Organisational Corruption when an organisation no longer serves its purpose

The senior officer culture can corrupt the institution. When this happens, the institution begins to serves senior officers. The culture encourages senior officers to see the organisation as something that serves their interests. For example, arrests and policing are made to make top officer look good. The institution moves away from its purpose to something else.[6] The senior officers will consider the organisation’s reputation and increase efforts to protect and promote that reputation. The more the organisation serves their interests, the more they will want to manage its reputation. The reputation becomes more important than the organisation’s purpose. In effect, its reputation becomes its purpose as the senior officers benefit from that reputation not the organisation.

How senior officers corrupts the institution with reputation management.

When reputation management becomes more important than its purpose, then institutional corruption occurs. When the Metropolitan Police worked closely with the News of the World, through the Fake Sheik, they were interested in reputation management. The senior officers were seduced by the promise of good press and publicity. The police appeared more eager to accommodate News International than meet the police objective. The senior officers never broke the law even though their behaviour limited the organisation’s ability to deliver on its purpose. Institutional corruption also occurs when a senior officer manages the arrest of a powerful person to protect the organisation.[7] The institutional purpose is not being served as it does not uphold the law. A frontline version of these events can be seen in the problems associated with Plebgate as seen in Operation Alice. There, the frontline officers engage the press to manage the incident. They behaved like the senior officers as they used the organisation to subvert the organisational purpose. In effect, the police appeared busy in the effort to manage the press and the politics instead of uphold the law?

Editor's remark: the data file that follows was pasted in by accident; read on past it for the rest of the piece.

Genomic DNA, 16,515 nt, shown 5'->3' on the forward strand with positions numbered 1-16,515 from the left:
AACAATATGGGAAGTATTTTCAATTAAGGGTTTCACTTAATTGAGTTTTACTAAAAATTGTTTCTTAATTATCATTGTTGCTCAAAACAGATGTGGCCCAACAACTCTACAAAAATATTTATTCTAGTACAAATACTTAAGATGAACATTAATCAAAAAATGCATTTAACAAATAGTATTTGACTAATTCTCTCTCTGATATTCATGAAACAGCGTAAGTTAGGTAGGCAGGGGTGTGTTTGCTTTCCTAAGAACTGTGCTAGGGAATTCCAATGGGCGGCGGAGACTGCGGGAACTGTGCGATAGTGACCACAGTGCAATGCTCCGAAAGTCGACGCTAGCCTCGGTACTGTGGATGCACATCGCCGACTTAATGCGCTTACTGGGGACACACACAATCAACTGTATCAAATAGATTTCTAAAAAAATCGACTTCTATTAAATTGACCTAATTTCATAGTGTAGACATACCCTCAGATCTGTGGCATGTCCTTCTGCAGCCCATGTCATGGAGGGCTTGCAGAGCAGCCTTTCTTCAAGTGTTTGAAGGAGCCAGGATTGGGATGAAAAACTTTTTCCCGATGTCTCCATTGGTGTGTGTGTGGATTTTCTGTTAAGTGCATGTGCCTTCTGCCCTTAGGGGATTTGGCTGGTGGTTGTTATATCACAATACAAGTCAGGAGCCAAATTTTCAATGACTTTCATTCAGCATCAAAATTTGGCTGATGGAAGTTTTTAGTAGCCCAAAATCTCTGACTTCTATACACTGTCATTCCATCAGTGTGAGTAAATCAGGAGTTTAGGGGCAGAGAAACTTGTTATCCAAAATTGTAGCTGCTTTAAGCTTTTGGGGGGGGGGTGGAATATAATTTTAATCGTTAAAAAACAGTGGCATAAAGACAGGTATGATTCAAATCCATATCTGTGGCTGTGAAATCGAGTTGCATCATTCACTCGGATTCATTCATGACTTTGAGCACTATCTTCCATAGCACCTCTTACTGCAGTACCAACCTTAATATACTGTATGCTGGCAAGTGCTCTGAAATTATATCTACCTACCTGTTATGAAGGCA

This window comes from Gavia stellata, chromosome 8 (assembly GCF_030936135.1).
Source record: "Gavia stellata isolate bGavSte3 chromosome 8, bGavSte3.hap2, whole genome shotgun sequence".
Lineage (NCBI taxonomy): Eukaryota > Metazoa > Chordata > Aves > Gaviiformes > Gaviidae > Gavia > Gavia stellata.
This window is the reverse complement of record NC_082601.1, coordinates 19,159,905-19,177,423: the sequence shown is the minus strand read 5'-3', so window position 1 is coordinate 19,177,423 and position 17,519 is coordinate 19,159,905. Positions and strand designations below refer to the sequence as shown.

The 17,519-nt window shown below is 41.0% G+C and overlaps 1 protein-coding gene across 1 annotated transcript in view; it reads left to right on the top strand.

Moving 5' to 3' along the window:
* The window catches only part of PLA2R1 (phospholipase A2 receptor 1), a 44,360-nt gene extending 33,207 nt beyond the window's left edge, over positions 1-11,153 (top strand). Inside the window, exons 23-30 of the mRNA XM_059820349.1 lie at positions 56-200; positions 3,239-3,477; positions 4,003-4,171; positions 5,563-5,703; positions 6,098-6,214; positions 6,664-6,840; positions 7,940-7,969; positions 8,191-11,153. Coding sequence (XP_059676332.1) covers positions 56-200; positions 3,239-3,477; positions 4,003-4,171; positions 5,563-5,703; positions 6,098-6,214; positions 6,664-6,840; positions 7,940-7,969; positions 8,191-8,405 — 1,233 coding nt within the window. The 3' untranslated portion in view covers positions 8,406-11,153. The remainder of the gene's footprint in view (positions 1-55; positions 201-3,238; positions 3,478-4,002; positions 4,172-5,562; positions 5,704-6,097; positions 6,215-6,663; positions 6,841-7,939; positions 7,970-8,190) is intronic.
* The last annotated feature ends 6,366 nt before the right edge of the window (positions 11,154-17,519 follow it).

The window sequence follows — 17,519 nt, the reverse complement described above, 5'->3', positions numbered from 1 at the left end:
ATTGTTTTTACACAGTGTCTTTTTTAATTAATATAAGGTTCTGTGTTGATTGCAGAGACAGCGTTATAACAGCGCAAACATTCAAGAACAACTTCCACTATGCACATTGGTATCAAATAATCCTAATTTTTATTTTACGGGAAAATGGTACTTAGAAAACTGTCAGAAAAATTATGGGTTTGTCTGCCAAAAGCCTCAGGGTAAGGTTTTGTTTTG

Transparency and accountability can restrain a leader but do they exist?

If the structure challenges the senior officer behaviour, it can contain it. The challenge will come from transparency that encourages accountability. The corporate governance is supposed to create the accountability. However, the report shows the police are weak at scrutinizing senior officer behaviour. In large part, this weakness comes from the organisational culture and hierarchy. They combine to discourage challenge and scrutiny. The hierarchy encourages deference and the culture remains infused with the autocratic past. The autocratic past also encourages the deference.

External scrutiny is needed but is that compromised?

Greater external scrutiny would help to improve the internal governance. Yet, like the Rotherham scandal, scrutiny is missing.[8] The local authorities and the police commissioners seem unable or unwilling to hold the police leadership to account. If they are not reviewing the practice and behaviour of senior officers, their partners, who is? If the scrutiny panels have not reviewed these issues at some point or on a regular basis, we have a problem. It would appear that scrutiny becomes an elaborate governance kabuki where local authorities look the other way in return for an easy life. We all just get along without anyone airing their dirty laundry. Instead of resisting toxicity and insularity, the system encourages it because partners become silent co-conspirators. They reduce or avoid scrutiny and accountability becomes superficial as the focus turns to less institutionally contentious issues. There are always other priorities and that excuse the cultural continuity. Instead of understanding that the organisations have to hold themselves to account and hold each other to account, if the public are to trust them, they turn outward. They never get their own house in order as no one wants to rock the boat.

What can be done to hold the leadership to account?